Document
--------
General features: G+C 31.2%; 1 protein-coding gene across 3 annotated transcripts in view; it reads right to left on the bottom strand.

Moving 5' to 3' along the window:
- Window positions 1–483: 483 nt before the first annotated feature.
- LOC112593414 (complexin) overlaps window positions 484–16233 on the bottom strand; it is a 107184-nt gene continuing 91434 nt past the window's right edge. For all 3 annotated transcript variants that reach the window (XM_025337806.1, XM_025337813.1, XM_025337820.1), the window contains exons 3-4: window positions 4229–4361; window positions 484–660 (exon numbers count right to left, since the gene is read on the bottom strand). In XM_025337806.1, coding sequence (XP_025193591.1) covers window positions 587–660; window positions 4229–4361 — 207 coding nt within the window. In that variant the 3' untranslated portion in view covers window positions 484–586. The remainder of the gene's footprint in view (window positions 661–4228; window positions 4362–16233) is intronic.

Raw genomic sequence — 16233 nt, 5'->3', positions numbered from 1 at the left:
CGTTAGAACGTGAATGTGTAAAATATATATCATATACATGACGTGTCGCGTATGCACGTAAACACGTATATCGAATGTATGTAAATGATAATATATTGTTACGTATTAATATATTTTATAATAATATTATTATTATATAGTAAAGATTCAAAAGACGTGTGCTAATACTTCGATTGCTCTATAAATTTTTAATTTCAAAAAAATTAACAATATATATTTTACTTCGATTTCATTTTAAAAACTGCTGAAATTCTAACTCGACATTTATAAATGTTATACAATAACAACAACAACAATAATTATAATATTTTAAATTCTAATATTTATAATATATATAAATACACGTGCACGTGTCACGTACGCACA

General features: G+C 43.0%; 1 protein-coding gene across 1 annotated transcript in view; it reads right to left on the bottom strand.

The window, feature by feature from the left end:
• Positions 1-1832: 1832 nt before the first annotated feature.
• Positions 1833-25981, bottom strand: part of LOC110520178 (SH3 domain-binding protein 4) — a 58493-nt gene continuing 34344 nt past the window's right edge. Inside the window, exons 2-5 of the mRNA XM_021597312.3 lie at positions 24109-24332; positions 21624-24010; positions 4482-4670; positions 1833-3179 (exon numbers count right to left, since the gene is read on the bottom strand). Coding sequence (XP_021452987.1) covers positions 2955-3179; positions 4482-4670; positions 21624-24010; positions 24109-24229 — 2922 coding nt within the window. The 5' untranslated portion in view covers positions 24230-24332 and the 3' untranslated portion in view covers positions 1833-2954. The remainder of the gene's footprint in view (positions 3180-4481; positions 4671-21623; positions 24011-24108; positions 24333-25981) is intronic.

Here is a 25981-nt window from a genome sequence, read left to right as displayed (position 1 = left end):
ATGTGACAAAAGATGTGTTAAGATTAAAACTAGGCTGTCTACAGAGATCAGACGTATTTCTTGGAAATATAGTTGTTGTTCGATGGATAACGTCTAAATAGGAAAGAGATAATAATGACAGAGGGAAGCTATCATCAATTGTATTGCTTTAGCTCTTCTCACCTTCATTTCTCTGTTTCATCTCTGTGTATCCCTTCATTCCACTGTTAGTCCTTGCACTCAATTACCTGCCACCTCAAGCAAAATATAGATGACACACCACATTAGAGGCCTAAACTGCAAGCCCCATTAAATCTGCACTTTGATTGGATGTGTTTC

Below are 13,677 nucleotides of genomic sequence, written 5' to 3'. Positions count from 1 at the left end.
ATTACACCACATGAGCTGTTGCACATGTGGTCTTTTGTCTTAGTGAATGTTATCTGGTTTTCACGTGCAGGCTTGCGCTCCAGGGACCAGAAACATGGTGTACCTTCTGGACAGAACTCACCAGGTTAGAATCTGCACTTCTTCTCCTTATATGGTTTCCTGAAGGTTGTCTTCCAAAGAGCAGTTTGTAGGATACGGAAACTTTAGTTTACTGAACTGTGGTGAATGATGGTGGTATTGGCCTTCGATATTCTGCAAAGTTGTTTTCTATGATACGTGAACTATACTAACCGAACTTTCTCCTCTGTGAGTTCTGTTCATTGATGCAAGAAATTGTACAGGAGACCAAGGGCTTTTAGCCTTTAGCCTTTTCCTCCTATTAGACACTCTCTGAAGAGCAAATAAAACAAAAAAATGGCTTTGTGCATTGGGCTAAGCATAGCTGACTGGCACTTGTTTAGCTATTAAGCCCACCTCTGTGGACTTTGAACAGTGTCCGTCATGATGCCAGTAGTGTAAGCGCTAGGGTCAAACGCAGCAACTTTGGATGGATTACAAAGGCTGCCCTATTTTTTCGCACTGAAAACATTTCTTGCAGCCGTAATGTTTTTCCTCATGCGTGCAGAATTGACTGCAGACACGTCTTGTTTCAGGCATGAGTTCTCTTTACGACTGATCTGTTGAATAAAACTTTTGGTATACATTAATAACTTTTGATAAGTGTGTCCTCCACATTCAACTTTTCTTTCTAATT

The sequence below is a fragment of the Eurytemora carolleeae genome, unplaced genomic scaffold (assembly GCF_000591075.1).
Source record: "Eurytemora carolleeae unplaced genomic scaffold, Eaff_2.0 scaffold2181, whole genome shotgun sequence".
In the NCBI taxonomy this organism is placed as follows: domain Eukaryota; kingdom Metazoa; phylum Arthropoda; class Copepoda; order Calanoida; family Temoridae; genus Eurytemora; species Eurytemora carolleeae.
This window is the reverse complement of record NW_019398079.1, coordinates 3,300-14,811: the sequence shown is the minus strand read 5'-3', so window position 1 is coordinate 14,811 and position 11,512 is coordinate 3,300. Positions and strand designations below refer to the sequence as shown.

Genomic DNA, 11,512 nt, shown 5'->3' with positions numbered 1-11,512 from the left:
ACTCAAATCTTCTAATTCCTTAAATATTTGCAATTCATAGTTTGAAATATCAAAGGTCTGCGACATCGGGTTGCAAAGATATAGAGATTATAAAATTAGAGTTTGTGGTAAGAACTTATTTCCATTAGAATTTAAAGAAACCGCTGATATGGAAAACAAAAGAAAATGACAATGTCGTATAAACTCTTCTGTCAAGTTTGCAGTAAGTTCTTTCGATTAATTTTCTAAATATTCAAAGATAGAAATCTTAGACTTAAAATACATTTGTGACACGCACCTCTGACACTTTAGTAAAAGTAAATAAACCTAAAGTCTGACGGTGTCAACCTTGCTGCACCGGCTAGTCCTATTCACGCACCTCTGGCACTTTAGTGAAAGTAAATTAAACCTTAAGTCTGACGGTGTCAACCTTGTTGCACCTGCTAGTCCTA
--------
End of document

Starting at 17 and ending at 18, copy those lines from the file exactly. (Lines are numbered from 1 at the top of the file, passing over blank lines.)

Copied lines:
In the NCBI taxonomy this organism is placed as follows: domain Eukaryota; kingdom Metazoa; phylum Arthropoda; class Copepoda; order Calanoida; family Temoridae; genus Eurytemora; species Eurytemora carolleeae.
This window is the reverse complement of record NW_019398079.1, coordinates 3,300-14,811: the sequence shown is the minus strand read 5'-3', so window position 1 is coordinate 14,811 and position 11,512 is coordinate 3,300. Positions and strand designations below refer to the sequence as shown.